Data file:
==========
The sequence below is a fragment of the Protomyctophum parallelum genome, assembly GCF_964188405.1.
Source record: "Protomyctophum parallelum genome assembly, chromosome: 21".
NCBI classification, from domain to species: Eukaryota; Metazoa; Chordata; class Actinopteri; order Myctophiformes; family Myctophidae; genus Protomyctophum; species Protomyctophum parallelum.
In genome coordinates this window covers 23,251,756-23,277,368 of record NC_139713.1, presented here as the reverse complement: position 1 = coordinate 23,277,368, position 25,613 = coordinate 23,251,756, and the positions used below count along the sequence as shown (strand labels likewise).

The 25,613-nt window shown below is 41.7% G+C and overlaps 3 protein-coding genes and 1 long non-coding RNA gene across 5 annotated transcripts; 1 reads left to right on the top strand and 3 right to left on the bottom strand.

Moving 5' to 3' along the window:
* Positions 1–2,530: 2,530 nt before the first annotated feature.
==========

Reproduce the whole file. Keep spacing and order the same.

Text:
The sequence below is a fragment of the Protomyctophum parallelum genome, assembly GCF_964188405.1.
Source record: "Protomyctophum parallelum genome assembly, chromosome: 21".
NCBI classification, from domain to species: Eukaryota; Metazoa; Chordata; class Actinopteri; order Myctophiformes; family Myctophidae; genus Protomyctophum; species Protomyctophum parallelum.
In genome coordinates this window covers 23,251,756-23,277,368 of record NC_139713.1, presented here as the reverse complement: position 1 = coordinate 23,277,368, position 25,613 = coordinate 23,251,756, and the positions used below count along the sequence as shown (strand labels likewise).

The 25,613-nt window shown below is 41.7% G+C and overlaps 3 protein-coding genes and 1 long non-coding RNA gene across 5 annotated transcripts; 1 reads left to right on the top strand and 3 right to left on the bottom strand.

Moving 5' to 3' along the window:
* Positions 1–2,530: 2,530 nt before the first annotated feature.